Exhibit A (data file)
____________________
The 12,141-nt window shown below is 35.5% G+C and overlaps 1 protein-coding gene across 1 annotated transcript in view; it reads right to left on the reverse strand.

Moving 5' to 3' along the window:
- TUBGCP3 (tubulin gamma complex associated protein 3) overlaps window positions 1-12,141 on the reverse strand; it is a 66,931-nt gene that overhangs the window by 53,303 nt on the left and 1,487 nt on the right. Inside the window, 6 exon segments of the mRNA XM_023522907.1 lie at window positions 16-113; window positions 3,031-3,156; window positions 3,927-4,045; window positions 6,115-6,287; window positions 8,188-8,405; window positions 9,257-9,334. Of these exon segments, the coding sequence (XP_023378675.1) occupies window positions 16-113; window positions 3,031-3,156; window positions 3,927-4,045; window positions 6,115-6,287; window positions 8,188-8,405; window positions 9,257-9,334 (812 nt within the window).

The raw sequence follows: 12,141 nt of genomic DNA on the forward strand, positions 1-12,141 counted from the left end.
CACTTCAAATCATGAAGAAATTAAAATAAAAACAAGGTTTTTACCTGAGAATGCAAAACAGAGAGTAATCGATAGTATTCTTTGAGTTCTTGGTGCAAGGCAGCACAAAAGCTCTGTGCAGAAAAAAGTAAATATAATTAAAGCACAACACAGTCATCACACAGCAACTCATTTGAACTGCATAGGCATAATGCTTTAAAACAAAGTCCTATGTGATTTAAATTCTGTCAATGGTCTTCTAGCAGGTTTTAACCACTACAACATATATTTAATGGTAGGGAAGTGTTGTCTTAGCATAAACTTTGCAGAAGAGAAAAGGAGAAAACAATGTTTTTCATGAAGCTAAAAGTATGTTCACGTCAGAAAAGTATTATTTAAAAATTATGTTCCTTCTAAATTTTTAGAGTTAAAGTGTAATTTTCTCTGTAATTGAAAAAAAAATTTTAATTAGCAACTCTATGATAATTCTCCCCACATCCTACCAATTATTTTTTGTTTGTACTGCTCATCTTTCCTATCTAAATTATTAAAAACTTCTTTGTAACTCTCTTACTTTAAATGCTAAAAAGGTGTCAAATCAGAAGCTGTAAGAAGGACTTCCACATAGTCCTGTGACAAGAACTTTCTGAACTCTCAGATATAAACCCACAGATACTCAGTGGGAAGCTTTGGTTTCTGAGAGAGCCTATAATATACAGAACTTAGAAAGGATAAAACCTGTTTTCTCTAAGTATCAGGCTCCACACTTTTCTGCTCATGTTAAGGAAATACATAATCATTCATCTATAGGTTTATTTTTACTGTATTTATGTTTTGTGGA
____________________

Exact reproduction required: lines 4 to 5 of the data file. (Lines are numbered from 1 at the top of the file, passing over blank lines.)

The raw sequence follows: 12,141 nt of genomic DNA on the forward strand, positions 1-12,141 counted from the left end.
CACTTCAAATCATGAAGAAATTAAAATAAAAACAAGGTTTTTACCTGAGAATGCAAAACAGAGAGTAATCGATAGTATTCTTTGAGTTCTTGGTGCAAGGCAGCACAAAAGCTCTGTGCAGAAAAAAGTAAATATAATTAAAGCACAACACAGTCATCACACAGCAACTCATTTGAACTGCATAGGCATAATGCTTTAAAACAAAGTCCTATGTGATTTAAATTCTGTCAATGGTCTTCTAGCAGGTTTTAACCACTACAACATATATTTAATGGTAGGGAAGTGTTGTCTTAGCATAAACTTTGCAGAAGAGAAAAGGAGAAAACAATGTTTTTCATGAAGCTAAAAGTATGTTCACGTCAGAAAAGTATTATTTAAAAATTATGTTCCTTCTAAATTTTTAGAGTTAAAGTGTAATTTTCTCTGTAATTGAAAAAAAAATTTTAATTAGCAACTCTATGATAATTCTCCCCACATCCTACCAATTATTTTTTGTTTGTACTGCTCATCTTTCCTATCTAAATTATTAAAAACTTCTTTGTAACTCTCTTACTTTAAATGCTAAAAAGGTGTCAAATCAGAAGCTGTAAGAAGGACTTCCACATAGTCCTGTGACAAGAACTTTCTGAACTCTCAGATATAAACCCACAGATACTCAGTGGGAAGCTTTGGTTTCTGAGAGAGCCTATAATATACAGAACTTAGAAAGGATAAAACCTGTTTTCTCTAAGTATCAGGCTCCACACTTTTCTGCTCATGTTAAGGAAATACATAATCATTCATCTATAGGTTTATTTTTACTGTATTTATGTTTTGTGGA